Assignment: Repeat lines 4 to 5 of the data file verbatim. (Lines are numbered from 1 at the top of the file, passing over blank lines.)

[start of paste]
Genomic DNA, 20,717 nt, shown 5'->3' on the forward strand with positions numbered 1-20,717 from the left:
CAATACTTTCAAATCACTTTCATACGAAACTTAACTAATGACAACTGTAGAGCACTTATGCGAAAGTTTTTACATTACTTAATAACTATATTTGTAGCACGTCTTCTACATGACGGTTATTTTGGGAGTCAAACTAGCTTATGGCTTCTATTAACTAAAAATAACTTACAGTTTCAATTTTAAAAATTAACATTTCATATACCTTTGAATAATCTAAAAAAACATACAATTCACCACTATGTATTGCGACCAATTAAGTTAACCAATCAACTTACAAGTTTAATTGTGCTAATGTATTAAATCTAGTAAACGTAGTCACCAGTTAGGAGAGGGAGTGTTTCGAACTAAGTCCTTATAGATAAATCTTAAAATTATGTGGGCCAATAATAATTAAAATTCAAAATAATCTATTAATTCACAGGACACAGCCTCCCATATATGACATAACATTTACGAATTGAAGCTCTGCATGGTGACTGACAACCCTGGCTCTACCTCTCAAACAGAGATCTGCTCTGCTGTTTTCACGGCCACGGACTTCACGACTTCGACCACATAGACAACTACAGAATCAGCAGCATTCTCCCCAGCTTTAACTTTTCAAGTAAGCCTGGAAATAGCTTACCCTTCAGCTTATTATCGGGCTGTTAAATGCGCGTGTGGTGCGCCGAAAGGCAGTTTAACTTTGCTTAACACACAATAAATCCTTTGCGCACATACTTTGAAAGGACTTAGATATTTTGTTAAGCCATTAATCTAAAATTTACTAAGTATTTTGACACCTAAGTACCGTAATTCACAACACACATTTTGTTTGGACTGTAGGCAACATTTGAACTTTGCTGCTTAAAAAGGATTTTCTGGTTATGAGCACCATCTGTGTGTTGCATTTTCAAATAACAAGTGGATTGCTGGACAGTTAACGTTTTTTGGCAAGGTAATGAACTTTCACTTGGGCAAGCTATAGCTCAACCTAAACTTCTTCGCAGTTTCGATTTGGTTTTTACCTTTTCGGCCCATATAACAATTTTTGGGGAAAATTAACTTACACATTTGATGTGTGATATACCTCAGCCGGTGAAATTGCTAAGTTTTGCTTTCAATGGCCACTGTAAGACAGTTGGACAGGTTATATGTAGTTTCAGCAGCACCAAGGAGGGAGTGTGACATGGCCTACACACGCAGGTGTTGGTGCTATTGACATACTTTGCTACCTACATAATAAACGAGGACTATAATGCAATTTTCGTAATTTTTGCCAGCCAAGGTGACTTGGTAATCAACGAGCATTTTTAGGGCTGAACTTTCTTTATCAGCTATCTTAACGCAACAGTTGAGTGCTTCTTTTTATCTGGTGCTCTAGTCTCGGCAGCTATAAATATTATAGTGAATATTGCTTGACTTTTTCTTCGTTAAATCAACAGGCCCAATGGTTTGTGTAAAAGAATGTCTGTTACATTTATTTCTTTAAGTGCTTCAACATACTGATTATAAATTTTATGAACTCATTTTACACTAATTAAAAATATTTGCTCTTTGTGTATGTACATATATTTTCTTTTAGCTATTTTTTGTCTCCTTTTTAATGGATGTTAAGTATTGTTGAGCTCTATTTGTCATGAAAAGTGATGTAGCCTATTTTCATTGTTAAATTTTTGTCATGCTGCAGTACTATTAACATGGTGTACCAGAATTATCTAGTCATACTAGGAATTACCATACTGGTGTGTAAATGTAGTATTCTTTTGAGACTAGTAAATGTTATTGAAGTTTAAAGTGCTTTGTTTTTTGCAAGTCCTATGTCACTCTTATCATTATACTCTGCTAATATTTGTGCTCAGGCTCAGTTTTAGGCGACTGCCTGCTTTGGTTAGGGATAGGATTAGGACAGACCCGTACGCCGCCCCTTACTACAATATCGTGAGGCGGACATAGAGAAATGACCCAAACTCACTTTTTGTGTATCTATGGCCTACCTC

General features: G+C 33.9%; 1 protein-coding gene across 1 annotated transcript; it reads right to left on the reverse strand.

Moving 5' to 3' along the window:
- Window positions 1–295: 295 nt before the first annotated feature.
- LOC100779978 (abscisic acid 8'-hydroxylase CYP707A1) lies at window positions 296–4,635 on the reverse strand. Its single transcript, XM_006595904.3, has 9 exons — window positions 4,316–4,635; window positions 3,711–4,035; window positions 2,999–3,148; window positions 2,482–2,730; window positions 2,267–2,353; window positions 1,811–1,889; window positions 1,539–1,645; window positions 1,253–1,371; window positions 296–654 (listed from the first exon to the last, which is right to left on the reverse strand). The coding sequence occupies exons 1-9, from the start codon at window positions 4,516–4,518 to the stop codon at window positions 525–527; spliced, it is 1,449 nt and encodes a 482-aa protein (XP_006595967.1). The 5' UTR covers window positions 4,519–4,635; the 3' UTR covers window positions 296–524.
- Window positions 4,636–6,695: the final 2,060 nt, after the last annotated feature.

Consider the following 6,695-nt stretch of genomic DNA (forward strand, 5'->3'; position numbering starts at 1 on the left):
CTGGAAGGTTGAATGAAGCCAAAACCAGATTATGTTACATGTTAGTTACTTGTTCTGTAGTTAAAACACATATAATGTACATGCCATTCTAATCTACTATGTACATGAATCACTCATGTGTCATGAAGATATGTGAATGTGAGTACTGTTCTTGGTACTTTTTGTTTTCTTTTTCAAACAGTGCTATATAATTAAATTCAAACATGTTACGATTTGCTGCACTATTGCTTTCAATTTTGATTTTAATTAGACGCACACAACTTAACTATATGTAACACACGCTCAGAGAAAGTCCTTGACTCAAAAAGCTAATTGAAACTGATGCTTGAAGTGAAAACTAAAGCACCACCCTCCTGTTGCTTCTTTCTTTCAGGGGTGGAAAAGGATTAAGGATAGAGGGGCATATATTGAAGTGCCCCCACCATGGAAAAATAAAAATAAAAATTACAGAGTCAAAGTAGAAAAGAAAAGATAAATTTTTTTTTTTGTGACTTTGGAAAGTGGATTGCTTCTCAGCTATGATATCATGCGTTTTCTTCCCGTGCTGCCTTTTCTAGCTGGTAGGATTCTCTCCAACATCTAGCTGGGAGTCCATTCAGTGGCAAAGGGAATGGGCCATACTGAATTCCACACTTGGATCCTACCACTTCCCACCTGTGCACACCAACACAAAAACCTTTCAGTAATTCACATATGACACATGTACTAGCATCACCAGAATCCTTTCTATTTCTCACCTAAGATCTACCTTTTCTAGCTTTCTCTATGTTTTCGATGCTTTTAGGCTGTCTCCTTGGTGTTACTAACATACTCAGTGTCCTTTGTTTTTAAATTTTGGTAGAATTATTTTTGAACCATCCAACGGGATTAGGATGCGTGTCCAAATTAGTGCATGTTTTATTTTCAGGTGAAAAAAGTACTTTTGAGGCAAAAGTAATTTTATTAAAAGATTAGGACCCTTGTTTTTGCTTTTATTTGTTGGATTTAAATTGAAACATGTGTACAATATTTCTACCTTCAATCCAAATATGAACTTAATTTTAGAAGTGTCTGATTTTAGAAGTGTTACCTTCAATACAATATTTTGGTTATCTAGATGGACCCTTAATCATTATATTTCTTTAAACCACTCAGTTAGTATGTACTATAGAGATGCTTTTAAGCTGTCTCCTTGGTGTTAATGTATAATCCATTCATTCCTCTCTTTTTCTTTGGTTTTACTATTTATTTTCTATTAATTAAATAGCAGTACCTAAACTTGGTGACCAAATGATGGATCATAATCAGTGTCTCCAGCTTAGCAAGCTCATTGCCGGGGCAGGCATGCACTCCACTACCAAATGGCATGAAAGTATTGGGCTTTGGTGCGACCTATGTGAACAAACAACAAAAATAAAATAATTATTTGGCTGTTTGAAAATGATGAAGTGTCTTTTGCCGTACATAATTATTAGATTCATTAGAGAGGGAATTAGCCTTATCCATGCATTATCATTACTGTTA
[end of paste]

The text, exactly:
Moving 5' to 3' along the window:
- Window positions 1–295: 295 nt before the first annotated feature.